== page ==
Taking on the Strengths Based Approach

Taking on the Strengths Based Approach

Society has this funny little habit of trying to cram square pegs into a round hole, but what if I told you that there is a way to match the square peg to the round hole without having to grind off the edges?

Let me explain what I mean.

Say you have a team of 4 people; each person has their strengths and weaknesses. Person one likes lists and data, person two is great with people, person three loves variety, and person four is a great leader.

Now, what would happen if you matched the tasks that needed to be done to the person who would most enjoy it? Person one does report writing and data assessment, person two calls clients, person three goes on the road, and person four keeps everyone accountable for their tasks.

I’m not saying only give your team jobs that they like, however, if you can assess the tasks that need to be done and balance them out in categories that your team members excel at, your overall productivity will go through the roof.

It’s such a simple change, but so effective!

According to the Langley Group website (www.langleygroup.com.au):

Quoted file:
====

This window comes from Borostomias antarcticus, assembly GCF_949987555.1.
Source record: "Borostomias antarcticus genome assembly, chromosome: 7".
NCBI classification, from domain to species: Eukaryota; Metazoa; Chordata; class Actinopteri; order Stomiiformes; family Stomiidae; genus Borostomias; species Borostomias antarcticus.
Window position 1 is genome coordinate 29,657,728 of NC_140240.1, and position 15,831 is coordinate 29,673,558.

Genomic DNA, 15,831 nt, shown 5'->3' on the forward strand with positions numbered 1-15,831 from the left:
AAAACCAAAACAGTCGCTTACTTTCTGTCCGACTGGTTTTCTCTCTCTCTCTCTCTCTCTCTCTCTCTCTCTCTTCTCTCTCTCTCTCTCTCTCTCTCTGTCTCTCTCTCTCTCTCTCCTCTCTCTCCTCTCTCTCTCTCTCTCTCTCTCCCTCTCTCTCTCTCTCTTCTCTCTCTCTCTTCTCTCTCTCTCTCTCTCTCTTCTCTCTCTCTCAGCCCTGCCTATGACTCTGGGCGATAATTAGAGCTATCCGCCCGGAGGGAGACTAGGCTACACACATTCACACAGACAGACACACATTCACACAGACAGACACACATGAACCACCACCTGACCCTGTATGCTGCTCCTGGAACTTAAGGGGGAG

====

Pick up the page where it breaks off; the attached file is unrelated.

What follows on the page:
The 2016 Gallup State of the Global Workforce report showed some amazing results from using strengths-based interventions on workgroup performance. The survey covered 1.2 million employees in 22 organisations in seven industries and across 45 countries. Ninety % of the workgroups studied had performance increases such as:

  • 9% increase in sales
  • 15% increase in profits
  • 4% increase in customer engagement
  • 10% lower turnover in low-turnover organisations
  • 46% lower turnover in high-turnover organisations
  • 6% increase in engaged employees
  • 37% fewer safety incidents

Ultimately, the strengths-based management approach is shown to improve employee well-being and boost productivity in all areas.

Interested in a complete Strengths Profile Report?